I often explain to clients that tossing wildflowers, like hydroseeding, is termed "Spray and Pray" because we spread the seed and pray that weather conditions will be favorable for both germination of the seed and for seedling survival.  Folks that planted seed this Feb and March (my favorite time for s&p), should be delighted come May as the warmed soil combined with all this moisture are making for excellent wildflower success.

    And for real success... We received 8000lbs of Biosol this week, at the request of dozens of clients (before winter returned).  We have about 7400lbs remaining in case your garden melts-out.  We started-off loving all-organic Biosol for its apparent vole-repelling properties but have continued to use it vigorously because it makes vegetable gardens, trees, shrubs, perennials, bubs and, of course, lawns, lush, healthy and strong throughout the growing season.

  • Happy Halloween and Biosol is Back in Stock!

    We bring in tons of material late to encourage fall planting because it is GOOD FOR YOUand then we put much of it on sale to reduce our overwintering efforts.  Also, plants are always happier in the ground than in pots and WE LIKE HAPPY PLANTS.
    SO - until we finish putting plants away... in the next couple of weeks... the Final Sales are:
    ALL Outdoor Bulbs: 20% off* (*of ¢ or $/ea price),
    Hardy Trees* and Shrubs are 20% (*except spruce we JUST brought in for Living Christmas Trees).
    4' & Qt. Hardy Perennials are 50% off,
    ≥ #1g Hardy Perennials are 40% off,
    All the bagged composts, manures and potting soils are "buy 4-get 1 free",
    We have a pallet and a rack full of "orphan" plants of all sizes for cheap,
    Pottery over 14" dia. and all redwood planters: 30% off,
    Outside Garden Art: 30% off (gift ideas?)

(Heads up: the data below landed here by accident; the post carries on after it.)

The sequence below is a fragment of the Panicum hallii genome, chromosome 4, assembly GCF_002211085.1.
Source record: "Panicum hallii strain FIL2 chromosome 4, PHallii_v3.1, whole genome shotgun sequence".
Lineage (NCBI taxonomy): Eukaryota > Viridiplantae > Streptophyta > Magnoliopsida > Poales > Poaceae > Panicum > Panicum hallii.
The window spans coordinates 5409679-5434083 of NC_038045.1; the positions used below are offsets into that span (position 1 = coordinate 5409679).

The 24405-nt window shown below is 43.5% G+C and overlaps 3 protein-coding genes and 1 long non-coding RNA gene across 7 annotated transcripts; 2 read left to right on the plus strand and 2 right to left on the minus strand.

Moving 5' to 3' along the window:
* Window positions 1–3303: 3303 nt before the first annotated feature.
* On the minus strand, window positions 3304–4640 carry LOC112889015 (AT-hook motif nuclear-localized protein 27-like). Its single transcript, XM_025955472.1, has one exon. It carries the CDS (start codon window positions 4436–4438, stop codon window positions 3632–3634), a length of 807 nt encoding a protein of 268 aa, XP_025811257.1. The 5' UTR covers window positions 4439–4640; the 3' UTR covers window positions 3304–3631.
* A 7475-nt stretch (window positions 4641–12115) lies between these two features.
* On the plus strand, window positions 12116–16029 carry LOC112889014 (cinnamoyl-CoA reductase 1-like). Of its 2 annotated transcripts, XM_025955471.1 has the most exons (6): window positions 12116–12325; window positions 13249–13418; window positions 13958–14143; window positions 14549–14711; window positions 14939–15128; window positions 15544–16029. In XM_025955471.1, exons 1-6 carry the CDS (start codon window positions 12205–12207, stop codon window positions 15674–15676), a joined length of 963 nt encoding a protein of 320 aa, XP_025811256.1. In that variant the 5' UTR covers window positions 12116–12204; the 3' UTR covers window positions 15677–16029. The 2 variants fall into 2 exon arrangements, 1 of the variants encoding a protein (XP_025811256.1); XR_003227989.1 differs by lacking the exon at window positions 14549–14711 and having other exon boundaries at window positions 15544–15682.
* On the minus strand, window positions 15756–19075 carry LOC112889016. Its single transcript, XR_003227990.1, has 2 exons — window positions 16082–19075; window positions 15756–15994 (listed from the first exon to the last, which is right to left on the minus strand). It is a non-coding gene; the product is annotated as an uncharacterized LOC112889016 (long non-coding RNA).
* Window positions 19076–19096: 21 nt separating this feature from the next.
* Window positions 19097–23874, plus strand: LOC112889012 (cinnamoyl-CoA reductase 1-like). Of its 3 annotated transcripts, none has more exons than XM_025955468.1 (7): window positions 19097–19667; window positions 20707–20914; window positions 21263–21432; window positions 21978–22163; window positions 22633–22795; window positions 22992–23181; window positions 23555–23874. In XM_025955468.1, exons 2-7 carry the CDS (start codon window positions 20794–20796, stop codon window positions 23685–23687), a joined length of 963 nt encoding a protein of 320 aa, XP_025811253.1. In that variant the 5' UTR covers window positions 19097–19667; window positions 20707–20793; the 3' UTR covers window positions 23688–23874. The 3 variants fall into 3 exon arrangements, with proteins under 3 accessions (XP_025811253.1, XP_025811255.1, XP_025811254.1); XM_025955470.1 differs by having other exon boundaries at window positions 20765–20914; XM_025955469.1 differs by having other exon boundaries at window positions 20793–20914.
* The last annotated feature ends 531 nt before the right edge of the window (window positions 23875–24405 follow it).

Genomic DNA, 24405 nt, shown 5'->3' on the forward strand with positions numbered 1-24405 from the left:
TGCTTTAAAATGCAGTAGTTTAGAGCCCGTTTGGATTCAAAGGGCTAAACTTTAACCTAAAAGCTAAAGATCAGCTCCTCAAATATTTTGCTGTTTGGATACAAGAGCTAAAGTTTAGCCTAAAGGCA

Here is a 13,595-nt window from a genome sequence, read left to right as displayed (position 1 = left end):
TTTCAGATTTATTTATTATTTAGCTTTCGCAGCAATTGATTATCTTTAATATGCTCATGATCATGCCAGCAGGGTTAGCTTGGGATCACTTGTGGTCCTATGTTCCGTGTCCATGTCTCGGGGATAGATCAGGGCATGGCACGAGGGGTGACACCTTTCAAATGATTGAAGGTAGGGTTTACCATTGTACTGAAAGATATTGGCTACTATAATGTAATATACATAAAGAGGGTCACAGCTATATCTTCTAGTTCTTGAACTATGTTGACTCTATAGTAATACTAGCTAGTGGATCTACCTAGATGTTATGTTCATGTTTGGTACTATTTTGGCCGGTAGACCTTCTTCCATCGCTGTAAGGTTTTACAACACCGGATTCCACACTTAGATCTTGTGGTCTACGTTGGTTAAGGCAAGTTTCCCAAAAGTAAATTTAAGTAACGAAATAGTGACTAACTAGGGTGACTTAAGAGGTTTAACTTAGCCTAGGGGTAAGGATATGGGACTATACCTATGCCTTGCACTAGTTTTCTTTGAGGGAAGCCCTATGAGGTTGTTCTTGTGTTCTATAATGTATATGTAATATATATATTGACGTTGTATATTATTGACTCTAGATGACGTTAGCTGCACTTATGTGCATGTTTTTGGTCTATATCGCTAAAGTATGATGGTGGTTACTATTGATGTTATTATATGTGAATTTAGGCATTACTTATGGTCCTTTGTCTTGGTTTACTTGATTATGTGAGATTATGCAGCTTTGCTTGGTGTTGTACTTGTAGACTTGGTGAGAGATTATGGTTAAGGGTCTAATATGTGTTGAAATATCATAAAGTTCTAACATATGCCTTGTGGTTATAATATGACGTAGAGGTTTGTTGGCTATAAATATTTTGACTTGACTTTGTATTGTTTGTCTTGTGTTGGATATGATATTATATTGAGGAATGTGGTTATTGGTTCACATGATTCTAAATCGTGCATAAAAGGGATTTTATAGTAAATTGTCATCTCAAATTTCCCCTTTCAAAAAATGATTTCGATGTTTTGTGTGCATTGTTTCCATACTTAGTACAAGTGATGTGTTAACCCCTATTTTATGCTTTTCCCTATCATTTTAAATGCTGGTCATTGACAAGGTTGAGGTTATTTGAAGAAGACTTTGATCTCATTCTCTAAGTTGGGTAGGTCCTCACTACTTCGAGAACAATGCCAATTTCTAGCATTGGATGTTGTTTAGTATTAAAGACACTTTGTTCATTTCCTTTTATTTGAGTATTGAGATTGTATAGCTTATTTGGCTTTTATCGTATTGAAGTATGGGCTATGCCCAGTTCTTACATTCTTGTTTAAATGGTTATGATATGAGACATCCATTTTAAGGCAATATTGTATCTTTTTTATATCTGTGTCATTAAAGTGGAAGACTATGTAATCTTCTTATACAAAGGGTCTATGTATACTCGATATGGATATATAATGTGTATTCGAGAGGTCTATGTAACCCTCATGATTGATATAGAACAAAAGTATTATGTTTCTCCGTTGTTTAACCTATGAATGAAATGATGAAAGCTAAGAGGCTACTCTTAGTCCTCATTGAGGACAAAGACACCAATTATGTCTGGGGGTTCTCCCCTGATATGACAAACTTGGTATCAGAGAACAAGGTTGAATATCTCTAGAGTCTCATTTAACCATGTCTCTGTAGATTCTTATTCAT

& Pumpkins are $3.99 (1 free to anyone under 6  from 10/28-10/31 while they last).  Happy Halloween.


  • Fall is in the Air, Nursery-Wide Sale 9/13-9/22 2013 !

    Fall is in the Air

    Nursery-Wide Sale 

    9/13-9/22 2013 !

    DETAILS: sale flier here and newsletter here

    "Seconds" - We're bringing out healthy plants with a crook or a sealing scar or a broken top that are not quite retail salable but will grow with compost and fertilizer. These orphaned plants are CHEAP!

    50% Off Fruit Trees is a SMOKIN’ deal!  Apples, Pears, Cherries, and worthy of their blooms alone, Hardy Apricot and Peach.

    20% off (and no tax) on prolific Currants, Gooseberries, Hardy Grapes, Raspberries and Blueberries and will produce more fruit per square foot than any other plant.  The JostaBerry and TastiBerry (gooseberry x currant hybrids) are specialty plants we grew specifically for Truckee.

    20% OFF Tough-as-Nails Trees and Shrubs - The whole LOT!

    75% Off Annual Color: Stock, Geranium, Cali, Petunia, Nasturtium, Tender Grasses, etc...

    40% Off Perennial Herbs and Vegetables like Thyme, Asparagus, Sage, Mint, Lovage, etc...

    50% OFF Packaged (not Villager brand) Seeds:  Lake Valley, Renee, etc..

    30% Off Bulk Wildflower Seeds: (not packaged) >4 oz.

    30% Bulk Grass, Pasture, Clover Seeds: (not packaged) >5 lbs.

    Bearded Iris $2.99 (reg 4.99)

    Hyacinth Bulbs for indoor or outdoor 10 for 8.99 (reg. 1.29ea.)

    Early Indoor Only Paperwhite Narcissus 10 for 9.99 (reg. 1.39ea.)

    Inside the store: 10% off fertilizers, repellents, pesticides, herbicides.

    Inside the store: 50% off Hydroponic specific nutrients and Indoor Lighting and Growing Systems.

    The newsletter has a coupon for $$$ of of Biosol.  Sign-up to receive VERY infrequent news and notices. Sign-up if you want the newsletter coupons.